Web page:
After our lunch at the Sabang beachfront, we were whisked off to Ugong Rock, a 23 million year-old limestone formation offering a moderate hike up its jagged crevices (I wouldn’t call it easy) and, upon reaching the top, provides a stunning panoramic view of the surrounding rice fields and hillsides.
We’re also including a bonus video at the end of this post where you will have the privilege of watching Anthony zipline his way down from the rock. Rather gracefully, I must add.
Before the hike, Save Palawan Movement's Gina Lopez introduces the Tagabinet Community Association, which has successfully turned Ugong Rock into a profitable ecotourism venture in just three years. It is run mostly by women.
Our guide led the group in a prayer for safety before starting the hike up the rock.
Atty. Gerthy Anda points out the "singing rocks," after which Ugong Rock is named because of the sound they produce when struck gently.
Single file, please! We were required to wear hard hats (again, to my delight) and heavy duty gloves to protect us from the sharp, jagged edges of the limestone walls that lined the narrow path.
This is called Humble Rock, because, in order to pass through, one had to duck and bow, as if in reverence and humility.
Hats off to the women who devised and constructed this elaborate system of wooden bridges and ladders inside the rock.
ABS-CBN journalist Dominic Almelor was filming a report on Palawan ecotourism for his show, Patrol ng Pilipino, and took his crew along — cameras and all — for the hike.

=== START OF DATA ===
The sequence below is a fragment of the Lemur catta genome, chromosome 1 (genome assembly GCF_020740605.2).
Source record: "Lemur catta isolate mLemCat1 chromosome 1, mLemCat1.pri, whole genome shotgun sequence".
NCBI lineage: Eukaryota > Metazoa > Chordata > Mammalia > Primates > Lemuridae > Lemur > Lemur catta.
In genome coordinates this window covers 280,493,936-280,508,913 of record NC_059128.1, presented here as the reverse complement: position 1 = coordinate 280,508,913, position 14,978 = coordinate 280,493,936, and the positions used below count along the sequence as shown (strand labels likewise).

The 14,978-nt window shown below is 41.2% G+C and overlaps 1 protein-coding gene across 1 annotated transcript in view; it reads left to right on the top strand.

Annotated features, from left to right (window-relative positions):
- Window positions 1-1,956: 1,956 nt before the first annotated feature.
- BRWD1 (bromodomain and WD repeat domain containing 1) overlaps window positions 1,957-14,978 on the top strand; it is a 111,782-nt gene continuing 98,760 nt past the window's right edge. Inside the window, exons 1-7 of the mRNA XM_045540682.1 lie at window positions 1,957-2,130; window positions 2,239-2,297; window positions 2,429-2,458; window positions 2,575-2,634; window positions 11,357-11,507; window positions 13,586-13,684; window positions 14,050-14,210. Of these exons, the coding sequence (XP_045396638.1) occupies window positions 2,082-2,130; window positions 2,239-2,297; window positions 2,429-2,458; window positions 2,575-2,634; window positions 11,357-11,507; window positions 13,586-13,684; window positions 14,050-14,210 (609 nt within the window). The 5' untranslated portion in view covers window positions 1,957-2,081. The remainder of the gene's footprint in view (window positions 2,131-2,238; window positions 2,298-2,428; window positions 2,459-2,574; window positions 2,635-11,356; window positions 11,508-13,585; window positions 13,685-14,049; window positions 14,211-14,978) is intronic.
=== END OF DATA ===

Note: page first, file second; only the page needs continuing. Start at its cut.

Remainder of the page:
Nothing makes me happier than to see you flashing that big smile at me.
Director Brillante Mendoza admires the lush foliage that greets hikers upon reaching the top of Ugong Rock.
Happy to present these soiled gloves — My badge of honor!
Anthony gets fitted for his harness for the zip line, and was insisting that he was a Medium, and not a Large. (He was a Large.)
The goal of the zip line is to get THERE.
All systems ready for take off! (Man, I REALLY look good in a hard hat.)
The actual ride down the zip line lasted for a good minute and, with hands still shaking with excitement, I managed to write this comment in the log book.
We brought lollipops for the local kids, who were happy to pose with Anthony for a photo with their sweet treats.
For our last dinner in Puerto Princesa, we were treated to a Palaweno feast at Kinabuch, popular among locals for its exotic meats. Here, our friend Benj samples the "croc adobado," or crocodile meat stewed in coconut milk.
After a good three bites, I came to the conclusion that crocodile meat is tough, chewy, and a little too exotic for me.
I whipped out my camera to document our friend Inanc's first encounter with a green mango. I also suggested that he take his first bite with a big dollop of bagoong (shrimp paste), which, I think, he may have found a little too pungent for his tastes.
"It's okay, mister. It's just shrimp paste."
Mayor Dindo Rios of Romblon joined our table after dinner to recount the romantic saga of how he won the heart of his lovely wife.
We were honored to have Mayor Hagedorn drop by Legend Hotel to personally bid us goodbye and wish us safe travels.
By this time, we had perfected our battlecry… "NO TO MINING IN PALAWAN!"
As promised, here’s bonus video footage of Anthony and his graceful descent via zip line. I’ve known the guy for ten years now, and this is the first time I’ve ever heard him scream out like this. Hysterical!
And with that, we concluded our week-long biodiversity caravan in Puerto Princesa and Brooke’s Pioint, full of insights and a renewed sense of commitment to continue working to protect Palawan and other key biodiversity areas from mining initiatives. We’re collecting ten million signatures, so please don’t forget to sign the petition and be counted through our website.